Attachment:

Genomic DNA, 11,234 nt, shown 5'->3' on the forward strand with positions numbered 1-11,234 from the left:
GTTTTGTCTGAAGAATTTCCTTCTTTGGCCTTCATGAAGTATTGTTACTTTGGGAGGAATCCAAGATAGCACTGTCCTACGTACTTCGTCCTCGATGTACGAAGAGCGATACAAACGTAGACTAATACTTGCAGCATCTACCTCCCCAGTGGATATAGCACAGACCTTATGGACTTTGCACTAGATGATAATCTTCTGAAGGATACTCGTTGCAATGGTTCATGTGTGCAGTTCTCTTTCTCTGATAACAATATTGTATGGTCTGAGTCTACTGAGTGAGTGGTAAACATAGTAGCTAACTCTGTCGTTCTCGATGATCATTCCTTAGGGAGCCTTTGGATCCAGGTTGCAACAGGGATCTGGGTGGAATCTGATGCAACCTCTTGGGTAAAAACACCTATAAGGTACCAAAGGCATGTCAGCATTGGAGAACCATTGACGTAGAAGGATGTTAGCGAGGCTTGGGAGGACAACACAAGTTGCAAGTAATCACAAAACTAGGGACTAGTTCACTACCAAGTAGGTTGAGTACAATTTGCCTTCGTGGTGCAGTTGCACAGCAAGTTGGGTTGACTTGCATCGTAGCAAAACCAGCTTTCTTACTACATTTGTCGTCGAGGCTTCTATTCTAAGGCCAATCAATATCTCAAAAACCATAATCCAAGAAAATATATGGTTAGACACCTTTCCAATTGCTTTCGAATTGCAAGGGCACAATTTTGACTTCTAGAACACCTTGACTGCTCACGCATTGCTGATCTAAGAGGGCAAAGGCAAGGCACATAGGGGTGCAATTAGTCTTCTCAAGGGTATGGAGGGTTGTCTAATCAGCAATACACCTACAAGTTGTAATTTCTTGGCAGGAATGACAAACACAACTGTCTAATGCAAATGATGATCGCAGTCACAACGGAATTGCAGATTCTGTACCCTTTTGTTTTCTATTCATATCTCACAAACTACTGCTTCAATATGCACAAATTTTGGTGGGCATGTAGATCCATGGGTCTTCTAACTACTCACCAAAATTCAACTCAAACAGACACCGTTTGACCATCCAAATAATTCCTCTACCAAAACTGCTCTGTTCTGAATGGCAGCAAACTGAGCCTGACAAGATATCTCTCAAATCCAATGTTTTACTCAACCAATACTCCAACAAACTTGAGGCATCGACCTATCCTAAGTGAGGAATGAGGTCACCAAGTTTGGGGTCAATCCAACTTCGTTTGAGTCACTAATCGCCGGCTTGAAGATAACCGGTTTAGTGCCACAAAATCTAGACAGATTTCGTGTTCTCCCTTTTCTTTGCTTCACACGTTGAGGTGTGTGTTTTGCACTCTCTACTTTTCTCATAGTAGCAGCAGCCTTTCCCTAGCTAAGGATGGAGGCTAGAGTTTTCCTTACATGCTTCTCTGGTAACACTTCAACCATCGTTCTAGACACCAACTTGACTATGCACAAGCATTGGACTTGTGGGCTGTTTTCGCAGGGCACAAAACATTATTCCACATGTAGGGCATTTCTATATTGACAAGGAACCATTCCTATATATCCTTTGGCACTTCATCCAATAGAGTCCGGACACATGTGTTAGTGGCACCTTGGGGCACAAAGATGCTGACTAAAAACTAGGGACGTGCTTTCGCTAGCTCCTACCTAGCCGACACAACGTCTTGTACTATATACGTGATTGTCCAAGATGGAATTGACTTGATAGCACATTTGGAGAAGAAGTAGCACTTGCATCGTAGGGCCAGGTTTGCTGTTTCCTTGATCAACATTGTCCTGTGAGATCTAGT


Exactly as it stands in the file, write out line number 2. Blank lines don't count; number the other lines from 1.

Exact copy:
GTTTTGTCTGAAGAATTTCCTTCTTTGGCCTTCATGAAGTATTGTTACTTTGGGAGGAATCCAAGATAGCACTGTCCTACGTACTTCGTCCTCGATGTACGAAGAGCGATACAAACGTAGACTAATACTTGCAGCATCTACCTCCCCAGTGGATATAGCACAGACCTTATGGACTTTGCACTAGATGATAATCTTCTGAAGGATACTCGTTGCAATGGTTCATGTGTGCAGTTCTCTTTCTCTGATAACAATATTGTATGGTCTGAGTCTACTGAGTGAGTGGTAAACATAGTAGCTAACTCTGTCGTTCTCGATGATCATTCCTTAGGGAGCCTTTGGATCCAGGTTGCAACAGGGATCTGGGTGGAATCTGATGCAACCTCTTGGGTAAAAACACCTATAAGGTACCAAAGGCATGTCAGCATTGGAGAACCATTGACGTAGAAGGATGTTAGCGAGGCTTGGGAGGACAACACAAGTTGCAAGTAATCACAAAACTAGGGACTAGTTCACTACCAAGTAGGTTGAGTACAATTTGCCTTCGTGGTGCAGTTGCACAGCAAGTTGGGTTGACTTGCATCGTAGCAAAACCAGCTTTCTTACTACATTTGTCGTCGAGGCTTCTATTCTAAGGCCAATCAATATCTCAAAAACCATAATCCAAGAAAATATATGGTTAGACACCTTTCCAATTGCTTTCGAATTGCAAGGGCACAATTTTGACTTCTAGAACACCTTGACTGCTCACGCATTGCTGATCTAAGAGGGCAAAGGCAAGGCACATAGGGGTGCAATTAGTCTTCTCAAGGGTATGGAGGGTTGTCTAATCAGCAATACACCTACAAGTTGTAATTTCTTGGCAGGAATGACAAACACAACTGTCTAATGCAAATGATGATCGCAGTCACAACGGAATTGCAGATTCTGTACCCTTTTGTTTTCTATTCATATCTCACAAACTACTGCTTCAATATGCACAAATTTTGGTGGGCATGTAGATCCATGGGTCTTCTAACTACTCACCAAAATTCAACTCAAACAGACACCGTTTGACCATCCAAATAATTCCTCTACCAAAACTGCTCTGTTCTGAATGGCAGCAAACTGAGCCTGACAAGATATCTCTCAAATCCAATGTTTTACTCAACCAATACTCCAACAAACTTGAGGCATCGACCTATCCTAAGTGAGGAATGAGGTCACCAAGTTTGGGGTCAATCCAACTTCGTTTGAGTCACTAATCGCCGGCTTGAAGATAACCGGTTTAGTGCCACAAAATCTAGACAGATTTCGTGTTCTCCCTTTTCTTTGCTTCACACGTTGAGGTGTGTGTTTTGCACTCTCTACTTTTCTCATAGTAGCAGCAGCCTTTCCCTAGCTAAGGATGGAGGCTAGAGTTTTCCTTACATGCTTCTCTGGTAACACTTCAACCATCGTTCTAGACACCAACTTGACTATGCACAAGCATTGGACTTGTGGGCTGTTTTCGCAGGGCACAAAACATTATTCCACATGTAGGGCATTTCTATATTGACAAGGAACCATTCCTATATATCCTTTGGCACTTCATCCAATAGAGTCCGGACACATGTGTTAGTGGCACCTTGGGGCACAAAGATGCTGACTAAAAACTAGGGACGTGCTTTCGCTAGCTCCTACCTAGCCGACACAACGTCTTGTACTATATACGTGATTGTCCAAGATGGAATTGACTTGATAGCACATTTGGAGAAGAAGTAGCACTTGCATCGTAGGGCCAGGTTTGCTGTTTCCTTGATCAACATTGTCCTGTGAGATCTAGT